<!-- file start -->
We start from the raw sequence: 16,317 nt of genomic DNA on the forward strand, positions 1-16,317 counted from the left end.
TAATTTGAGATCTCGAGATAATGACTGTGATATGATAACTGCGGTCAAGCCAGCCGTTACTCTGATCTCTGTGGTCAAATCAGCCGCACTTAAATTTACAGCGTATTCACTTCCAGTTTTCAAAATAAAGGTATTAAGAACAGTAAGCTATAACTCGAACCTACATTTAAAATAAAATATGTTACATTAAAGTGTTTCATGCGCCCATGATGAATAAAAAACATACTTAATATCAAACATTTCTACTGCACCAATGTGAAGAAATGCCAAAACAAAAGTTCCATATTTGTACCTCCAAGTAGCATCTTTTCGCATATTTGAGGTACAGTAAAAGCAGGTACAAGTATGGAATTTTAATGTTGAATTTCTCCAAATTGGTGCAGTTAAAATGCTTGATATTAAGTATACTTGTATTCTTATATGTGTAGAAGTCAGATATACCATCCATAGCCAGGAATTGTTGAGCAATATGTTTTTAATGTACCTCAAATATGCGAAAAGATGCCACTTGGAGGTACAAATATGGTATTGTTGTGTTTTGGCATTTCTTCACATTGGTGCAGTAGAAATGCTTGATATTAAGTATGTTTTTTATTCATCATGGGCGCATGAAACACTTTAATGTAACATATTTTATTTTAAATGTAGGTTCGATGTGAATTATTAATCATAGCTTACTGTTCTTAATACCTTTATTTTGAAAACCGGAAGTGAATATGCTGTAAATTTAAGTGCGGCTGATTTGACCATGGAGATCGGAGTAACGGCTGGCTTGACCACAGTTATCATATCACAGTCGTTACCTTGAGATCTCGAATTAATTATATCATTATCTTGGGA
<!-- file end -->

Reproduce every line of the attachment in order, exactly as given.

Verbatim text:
We start from the raw sequence: 16,317 nt of genomic DNA on the forward strand, positions 1-16,317 counted from the left end.
TAATTTGAGATCTCGAGATAATGACTGTGATATGATAACTGCGGTCAAGCCAGCCGTTACTCTGATCTCTGTGGTCAAATCAGCCGCACTTAAATTTACAGCGTATTCACTTCCAGTTTTCAAAATAAAGGTATTAAGAACAGTAAGCTATAACTCGAACCTACATTTAAAATAAAATATGTTACATTAAAGTGTTTCATGCGCCCATGATGAATAAAAAACATACTTAATATCAAACATTTCTACTGCACCAATGTGAAGAAATGCCAAAACAAAAGTTCCATATTTGTACCTCCAAGTAGCATCTTTTCGCATATTTGAGGTACAGTAAAAGCAGGTACAAGTATGGAATTTTAATGTTGAATTTCTCCAAATTGGTGCAGTTAAAATGCTTGATATTAAGTATACTTGTATTCTTATATGTGTAGAAGTCAGATATACCATCCATAGCCAGGAATTGTTGAGCAATATGTTTTTAATGTACCTCAAATATGCGAAAAGATGCCACTTGGAGGTACAAATATGGTATTGTTGTGTTTTGGCATTTCTTCACATTGGTGCAGTAGAAATGCTTGATATTAAGTATGTTTTTTATTCATCATGGGCGCATGAAACACTTTAATGTAACATATTTTATTTTAAATGTAGGTTCGATGTGAATTATTAATCATAGCTTACTGTTCTTAATACCTTTATTTTGAAAACCGGAAGTGAATATGCTGTAAATTTAAGTGCGGCTGATTTGACCATGGAGATCGGAGTAACGGCTGGCTTGACCACAGTTATCATATCACAGTCGTTACCTTGAGATCTCGAATTAATTATATCATTATCTTGGGA